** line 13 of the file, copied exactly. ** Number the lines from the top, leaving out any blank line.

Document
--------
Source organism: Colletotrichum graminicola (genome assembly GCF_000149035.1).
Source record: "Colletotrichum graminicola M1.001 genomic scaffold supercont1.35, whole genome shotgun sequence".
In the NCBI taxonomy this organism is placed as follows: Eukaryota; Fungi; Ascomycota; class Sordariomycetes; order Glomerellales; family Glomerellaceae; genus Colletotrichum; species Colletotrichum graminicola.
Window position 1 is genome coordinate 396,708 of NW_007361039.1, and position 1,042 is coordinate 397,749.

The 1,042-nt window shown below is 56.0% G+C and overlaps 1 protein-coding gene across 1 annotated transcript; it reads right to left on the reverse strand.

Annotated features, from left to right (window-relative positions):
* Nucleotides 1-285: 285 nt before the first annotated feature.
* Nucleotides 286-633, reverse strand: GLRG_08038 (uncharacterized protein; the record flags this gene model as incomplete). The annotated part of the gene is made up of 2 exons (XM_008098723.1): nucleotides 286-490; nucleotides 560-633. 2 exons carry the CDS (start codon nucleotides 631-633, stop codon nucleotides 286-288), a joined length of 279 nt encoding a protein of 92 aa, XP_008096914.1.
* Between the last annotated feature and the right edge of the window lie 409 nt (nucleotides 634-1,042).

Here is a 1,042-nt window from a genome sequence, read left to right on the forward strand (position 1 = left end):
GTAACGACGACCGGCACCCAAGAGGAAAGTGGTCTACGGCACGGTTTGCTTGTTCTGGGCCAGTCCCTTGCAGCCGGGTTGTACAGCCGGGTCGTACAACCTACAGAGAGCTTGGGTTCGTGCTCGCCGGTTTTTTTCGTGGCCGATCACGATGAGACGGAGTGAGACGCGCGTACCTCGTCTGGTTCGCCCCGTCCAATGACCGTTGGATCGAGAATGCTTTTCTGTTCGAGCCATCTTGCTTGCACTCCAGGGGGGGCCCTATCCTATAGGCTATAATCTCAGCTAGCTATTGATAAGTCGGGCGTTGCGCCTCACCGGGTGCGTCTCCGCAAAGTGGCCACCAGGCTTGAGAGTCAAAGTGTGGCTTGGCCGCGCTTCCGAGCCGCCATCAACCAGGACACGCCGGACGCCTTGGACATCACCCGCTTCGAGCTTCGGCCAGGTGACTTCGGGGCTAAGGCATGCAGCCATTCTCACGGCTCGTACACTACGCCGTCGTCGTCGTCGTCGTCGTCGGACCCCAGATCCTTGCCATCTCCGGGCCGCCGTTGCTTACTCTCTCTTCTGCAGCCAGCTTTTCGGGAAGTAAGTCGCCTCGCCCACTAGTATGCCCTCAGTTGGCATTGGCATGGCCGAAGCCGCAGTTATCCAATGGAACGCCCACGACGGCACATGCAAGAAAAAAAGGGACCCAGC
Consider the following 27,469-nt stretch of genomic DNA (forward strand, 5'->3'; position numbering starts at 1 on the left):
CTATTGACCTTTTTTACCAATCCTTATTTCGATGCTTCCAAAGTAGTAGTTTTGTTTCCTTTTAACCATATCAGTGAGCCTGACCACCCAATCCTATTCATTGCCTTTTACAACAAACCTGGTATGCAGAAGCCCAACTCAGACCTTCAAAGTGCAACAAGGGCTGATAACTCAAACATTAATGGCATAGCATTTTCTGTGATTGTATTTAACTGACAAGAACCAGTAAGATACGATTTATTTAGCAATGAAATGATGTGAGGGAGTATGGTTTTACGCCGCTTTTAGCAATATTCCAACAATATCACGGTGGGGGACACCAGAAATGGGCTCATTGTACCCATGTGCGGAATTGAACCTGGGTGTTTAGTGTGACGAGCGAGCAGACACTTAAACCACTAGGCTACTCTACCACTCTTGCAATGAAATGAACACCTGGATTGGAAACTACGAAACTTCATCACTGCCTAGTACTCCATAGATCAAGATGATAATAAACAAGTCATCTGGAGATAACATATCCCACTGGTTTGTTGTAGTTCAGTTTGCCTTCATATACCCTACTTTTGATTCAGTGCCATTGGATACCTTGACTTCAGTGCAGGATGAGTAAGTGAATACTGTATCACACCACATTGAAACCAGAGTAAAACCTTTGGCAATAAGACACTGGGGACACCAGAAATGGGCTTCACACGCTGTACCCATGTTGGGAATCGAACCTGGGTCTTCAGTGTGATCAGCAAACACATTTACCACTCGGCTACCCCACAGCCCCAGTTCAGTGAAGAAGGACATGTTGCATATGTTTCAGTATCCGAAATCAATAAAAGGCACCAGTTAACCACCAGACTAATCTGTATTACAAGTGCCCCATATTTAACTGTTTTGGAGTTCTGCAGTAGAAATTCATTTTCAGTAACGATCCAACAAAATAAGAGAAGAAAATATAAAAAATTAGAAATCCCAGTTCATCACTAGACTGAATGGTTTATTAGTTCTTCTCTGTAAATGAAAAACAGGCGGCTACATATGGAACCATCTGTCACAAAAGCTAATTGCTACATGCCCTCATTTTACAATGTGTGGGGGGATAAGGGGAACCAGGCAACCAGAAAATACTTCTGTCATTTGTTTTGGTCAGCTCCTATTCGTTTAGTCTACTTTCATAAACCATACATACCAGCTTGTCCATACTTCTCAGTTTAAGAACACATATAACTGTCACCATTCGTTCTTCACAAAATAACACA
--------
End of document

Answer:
CTATTGACCTTTTTTACCAATCCTTATTTCGATGCTTCCAAAGTAGTAGTTTTGTTTCCTTTTAACCATATCAGTGAGCCTGACCACCCAATCCTATTCATTGCCTTTTACAACAAACCTGGTATGCAGAAGCCCAACTCAGACCTTCAAAGTGCAACAAGGGCTGATAACTCAAACATTAATGGCATAGCATTTTCTGTGATTGTATTTAACTGACAAGAACCAGTAAGATACGATTTATTTAGCAATGAAATGATGTGAGGGAGTATGGTTTTACGCCGCTTTTAGCAATATTCCAACAATATCACGGTGGGGGACACCAGAAATGGGCTCATTGTACCCATGTGCGGAATTGAACCTGGGTGTTTAGTGTGACGAGCGAGCAGACACTTAAACCACTAGGCTACTCTACCACTCTTGCAATGAAATGAACACCTGGATTGGAAACTACGAAACTTCATCACTGCCTAGTACTCCATAGATCAAGATGATAATAAACAAGTCATCTGGAGATAACATATCCCACTGGTTTGTTGTAGTTCAGTTTGCCTTCATATACCCTACTTTTGATTCAGTGCCATTGGATACCTTGACTTCAGTGCAGGATGAGTAAGTGAATACTGTATCACACCACATTGAAACCAGAGTAAAACCTTTGGCAATAAGACACTGGGGACACCAGAAATGGGCTTCACACGCTGTACCCATGTTGGGAATCGAACCTGGGTCTTCAGTGTGATCAGCAAACACATTTACCACTCGGCTACCCCACAGCCCCAGTTCAGTGAAGAAGGACATGTTGCATATGTTTCAGTATCCGAAATCAATAAAAGGCACCAGTTAACCACCAGACTAATCTGTATTACAAGTGCCCCATATTTAACTGTTTTGGAGTTCTGCAGTAGAAATTCATTTTCAGTAACGATCCAACAAAATAAGAGAAGAAAATATAAAAAATTAGAAATCCCAGTTCATCACTAGACTGAATGGTTTATTAGTTCTTCTCTGTAAATGAAAAACAGGCGGCTACATATGGAACCATCTGTCACAAAAGCTAATTGCTACATGCCCTCATTTTACAATGTGTGGGGGGATAAGGGGAACCAGGCAACCAGAAAATACTTCTGTCATTTGTTTTGGTCAGCTCCTATTCGTTTAGTCTACTTTCATAAACCATACATACCAGCTTGTCCATACTTCTCAGTTTAAGAACACATATAACTGTCACCATTCGTTCTTCACAAAATAACACA